I would definitely wear this grey vest with the face-framing collar
Designer Christine Youn (left) and judge Laura-Jean Bernhardson, CEO and Founder of Fresh Collective
One of the designs from Christine Youn's collection which was titled "Soaring Skies". Youn's collection was a nod to the the flapper silhouette of the 1920's.
Diana Li's (centre in black and white) collection, sponsored by Danier Leather, combined the textures of leather and silk. Li hand cut the leather into intricate shapes, celebrating the arts of lacemaking and embroidery but using leather instead of a needle and thread.
The single men's collection in the competition was designed by Rani Kim. Titled "Mon-Fri", Kim wanted to create clothing that was "fashion forward and creative, but that also incorporated the classic tailoring techniques and masculine styles of the 1950's".
Kim, on the runway with one of her models during the fashion show
Designer Jung Min Oh's black, white and grey creations also referenced the 1950's. Unfortunately I didn't get a photo of the designer. Her dresses and blouses had very simple, elegant fronts with deeply cut backs.
Carissa McCaig's collection was titled "Clovers and Blush", and featured pretty dresses in soft pastels. McCaig has had her own clothing line, Copious Fashions, since 2010.
Alysia Myette's collection was a riot of colour and pattern. My favourite piece was the long pink coat with the split stand up collar. Her collection, titled "Asian Persuasion", referenced Orientalism through the use of traditional Japanese fabrics and Asian style cut of the jackets.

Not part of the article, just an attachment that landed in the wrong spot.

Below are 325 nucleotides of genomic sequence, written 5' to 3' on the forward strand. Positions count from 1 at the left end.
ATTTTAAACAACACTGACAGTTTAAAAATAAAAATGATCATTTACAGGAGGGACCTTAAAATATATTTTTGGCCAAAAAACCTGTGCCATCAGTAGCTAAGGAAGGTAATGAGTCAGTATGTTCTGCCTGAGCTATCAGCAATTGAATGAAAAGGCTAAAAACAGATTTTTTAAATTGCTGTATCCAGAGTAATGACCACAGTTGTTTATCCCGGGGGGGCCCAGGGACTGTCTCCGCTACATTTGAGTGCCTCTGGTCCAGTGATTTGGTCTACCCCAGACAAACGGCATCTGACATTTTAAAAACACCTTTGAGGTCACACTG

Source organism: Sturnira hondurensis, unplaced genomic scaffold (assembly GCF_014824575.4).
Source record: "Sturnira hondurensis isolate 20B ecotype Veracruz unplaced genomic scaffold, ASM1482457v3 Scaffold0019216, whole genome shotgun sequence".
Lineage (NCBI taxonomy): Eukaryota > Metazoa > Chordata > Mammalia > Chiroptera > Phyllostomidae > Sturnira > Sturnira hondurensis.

One of Myette's other designs in the Fashion Show
This young man, whose name is Brandon, and I caught each other's eyes and had a lovely chat, which lead to a photo. I was impressed that he had hand sewn the satin onto the lapels of his velvet jacket himself. I'm wearing the feather fascinator I purchased an hour before arriving at the event. The big white rectangle hanging around my neck says "Media" on the other side. I don't know what Brandon's badge said.
This delightful woman came up and admired my outfit, which led to a conversation. She told me her name, and I should have written it down, because of course, I can't remember it. I'm standing by the excuse that I was getting over a cold, and had downed two drinks on an empty stomach.
Bart Simpson rules